A Blog that fit’s in the Pocket (2)

A Very Tiny Blog

 — (machine)

page 2 of 2:

There were a few gotchas that I uncovered during the setup phase.  Aren’t there always such things in any of these types of projects?  Anyway, WordPress is a thing that works together with its plugins and its database, and the versions of all the pieces and parts must be kept in synchronization.  Thus, plugin developers who stop developing their plugins eventually have a non-working plugin.  I used a version of WordPress that is already not the latest.  Yes – I know how bad that is, and I should be  ashamed.  But, it’s the only (easy) way to get the needed plugins synced with the larger codebase, without doing the coding.  Over time, the database schema changes.  Then it needs to be synchronized with the plugin.  So, it’s a matter of doing the work the plugin developer would have done (had he continued), or using versions of things that already work.  Using version combinations of things just because they already work together can be BAD.

Why is it a bad sort of thing to do? If you go to the wordpress.org archive site, you will (IIRC) find a disclaimer stating that archived versions could be vulnerable (excepting the latest, not archived version). The latest version is eventually itself retired, and then the same is said of it. And so on, and so on.  In other words, things are always being patched and fixed.  Therefore, someone like me – using the “not quite latest” versions of things, could be “vulnerable”.  Come on, mine isn’t THAT old.  Anyway, like I said, this is to be a private server. If it’s breached such that it’s “no longer private” – I’d consider it to be vulnerable.  In the meantime, I write on it.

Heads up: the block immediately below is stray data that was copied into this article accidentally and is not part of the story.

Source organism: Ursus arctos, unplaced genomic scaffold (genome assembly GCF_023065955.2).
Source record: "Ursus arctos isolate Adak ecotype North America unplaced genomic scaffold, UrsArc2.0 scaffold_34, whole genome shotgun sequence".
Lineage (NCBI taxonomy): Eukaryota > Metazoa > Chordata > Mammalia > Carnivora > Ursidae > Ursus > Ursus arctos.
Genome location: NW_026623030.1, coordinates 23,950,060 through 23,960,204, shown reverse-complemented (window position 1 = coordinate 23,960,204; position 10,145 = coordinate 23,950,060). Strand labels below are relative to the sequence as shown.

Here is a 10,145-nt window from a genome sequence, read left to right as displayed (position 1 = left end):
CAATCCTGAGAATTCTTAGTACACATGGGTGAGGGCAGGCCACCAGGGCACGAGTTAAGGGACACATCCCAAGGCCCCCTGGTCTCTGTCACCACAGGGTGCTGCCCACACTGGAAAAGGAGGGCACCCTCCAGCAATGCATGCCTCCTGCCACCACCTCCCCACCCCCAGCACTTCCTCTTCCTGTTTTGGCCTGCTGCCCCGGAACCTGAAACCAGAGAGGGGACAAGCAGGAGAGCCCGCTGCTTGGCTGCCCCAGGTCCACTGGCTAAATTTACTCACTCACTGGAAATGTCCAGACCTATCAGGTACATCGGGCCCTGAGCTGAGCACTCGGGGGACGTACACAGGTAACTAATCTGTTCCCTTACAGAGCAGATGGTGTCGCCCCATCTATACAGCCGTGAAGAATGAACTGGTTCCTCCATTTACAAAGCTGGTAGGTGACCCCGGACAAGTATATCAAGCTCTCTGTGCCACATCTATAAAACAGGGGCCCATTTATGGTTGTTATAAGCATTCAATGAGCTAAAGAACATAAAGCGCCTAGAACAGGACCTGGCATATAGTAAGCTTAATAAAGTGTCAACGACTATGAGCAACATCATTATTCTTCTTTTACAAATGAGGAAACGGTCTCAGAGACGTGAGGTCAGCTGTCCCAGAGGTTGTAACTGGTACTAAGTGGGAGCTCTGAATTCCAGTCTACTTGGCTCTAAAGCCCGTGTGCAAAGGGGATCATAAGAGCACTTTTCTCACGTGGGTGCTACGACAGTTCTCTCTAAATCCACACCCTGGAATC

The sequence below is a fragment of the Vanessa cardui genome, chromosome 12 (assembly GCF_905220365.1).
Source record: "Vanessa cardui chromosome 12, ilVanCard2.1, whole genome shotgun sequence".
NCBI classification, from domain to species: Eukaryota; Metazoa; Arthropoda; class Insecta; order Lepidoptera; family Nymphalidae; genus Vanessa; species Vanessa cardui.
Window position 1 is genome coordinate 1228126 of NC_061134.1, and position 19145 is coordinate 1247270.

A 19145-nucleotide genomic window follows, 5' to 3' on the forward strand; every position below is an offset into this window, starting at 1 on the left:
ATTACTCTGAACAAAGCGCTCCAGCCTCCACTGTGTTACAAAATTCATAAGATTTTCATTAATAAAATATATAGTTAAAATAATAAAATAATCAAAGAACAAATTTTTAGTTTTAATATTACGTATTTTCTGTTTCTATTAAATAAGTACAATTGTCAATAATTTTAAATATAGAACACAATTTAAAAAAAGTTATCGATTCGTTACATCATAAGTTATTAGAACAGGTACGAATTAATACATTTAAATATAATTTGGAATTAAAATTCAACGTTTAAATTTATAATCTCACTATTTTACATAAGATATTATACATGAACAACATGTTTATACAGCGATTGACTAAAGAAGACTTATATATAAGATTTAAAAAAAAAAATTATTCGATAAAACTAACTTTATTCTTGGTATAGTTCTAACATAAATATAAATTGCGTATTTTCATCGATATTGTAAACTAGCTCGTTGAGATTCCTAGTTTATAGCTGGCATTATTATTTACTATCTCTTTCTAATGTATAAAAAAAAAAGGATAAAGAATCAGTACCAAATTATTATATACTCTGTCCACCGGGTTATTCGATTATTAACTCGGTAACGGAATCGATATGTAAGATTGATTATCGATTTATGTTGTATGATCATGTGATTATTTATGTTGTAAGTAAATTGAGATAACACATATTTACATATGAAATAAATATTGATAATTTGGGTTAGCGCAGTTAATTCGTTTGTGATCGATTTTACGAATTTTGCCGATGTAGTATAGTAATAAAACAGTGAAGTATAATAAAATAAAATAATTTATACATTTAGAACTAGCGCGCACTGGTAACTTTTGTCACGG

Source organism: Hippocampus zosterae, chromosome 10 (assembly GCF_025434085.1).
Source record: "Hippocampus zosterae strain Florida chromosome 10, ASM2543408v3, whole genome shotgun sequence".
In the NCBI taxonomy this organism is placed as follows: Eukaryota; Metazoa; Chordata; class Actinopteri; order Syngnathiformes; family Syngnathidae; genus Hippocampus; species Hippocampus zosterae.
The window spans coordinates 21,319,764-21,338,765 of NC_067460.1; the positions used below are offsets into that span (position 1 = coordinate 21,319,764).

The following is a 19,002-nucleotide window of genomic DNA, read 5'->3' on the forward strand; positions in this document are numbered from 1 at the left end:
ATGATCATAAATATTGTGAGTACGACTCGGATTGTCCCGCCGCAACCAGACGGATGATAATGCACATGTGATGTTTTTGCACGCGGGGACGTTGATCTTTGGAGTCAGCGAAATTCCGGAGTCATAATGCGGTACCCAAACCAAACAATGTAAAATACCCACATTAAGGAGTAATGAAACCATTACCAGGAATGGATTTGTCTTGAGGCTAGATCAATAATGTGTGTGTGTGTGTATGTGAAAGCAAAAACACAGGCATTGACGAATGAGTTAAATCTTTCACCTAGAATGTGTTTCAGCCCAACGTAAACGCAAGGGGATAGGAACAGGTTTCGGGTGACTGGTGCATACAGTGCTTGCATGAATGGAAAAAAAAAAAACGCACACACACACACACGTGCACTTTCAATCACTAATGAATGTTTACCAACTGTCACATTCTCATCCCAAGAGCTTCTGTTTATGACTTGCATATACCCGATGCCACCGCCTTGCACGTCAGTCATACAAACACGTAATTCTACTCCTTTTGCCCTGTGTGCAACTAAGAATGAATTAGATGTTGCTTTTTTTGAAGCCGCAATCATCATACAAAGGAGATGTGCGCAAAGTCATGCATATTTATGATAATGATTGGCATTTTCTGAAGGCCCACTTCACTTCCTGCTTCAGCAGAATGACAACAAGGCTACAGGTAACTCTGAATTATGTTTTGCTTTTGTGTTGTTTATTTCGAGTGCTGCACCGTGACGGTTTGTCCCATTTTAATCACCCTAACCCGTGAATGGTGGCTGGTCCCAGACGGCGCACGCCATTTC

Some of the gotchas?

When I first installed the blog, the dashboard worked, I could create new pages and posts, but I couldn’t upload any graphics files to the media library.  It turned out that a tweak was needed in both the Php and Hiawatha configuration files.  First, the Hiawatha changes:

  • MaxRequestSize = 1024
  • TimeForRequest = 60
  • MaxUploadSize = 1024

AFAIK, these size specifications have to be within the “binding config” for the 80 or 443 port binding configurations.  At least, that’s where I put them, inside of the hiawatha.conf file.  There’s a gotcha inside the gotcha on this one!  If more than one megabyte is specified, then the statement is ignored, and the default size is then in effect. The default size is 64 kilobytes, and I don’t have any graphics that small.

In the Php configuration, the upload_tmp_dir item had to be modified.  This may have been the result of my picking a relatively obscure OS, with different alignments for things …

To be continued …

Note: WordPress is under the guardianship of the WordPress Foundation, and WordPress.com is a service provider owned by Automattic, Inc.  Neither has any association with this author, even though this blog is hosted there!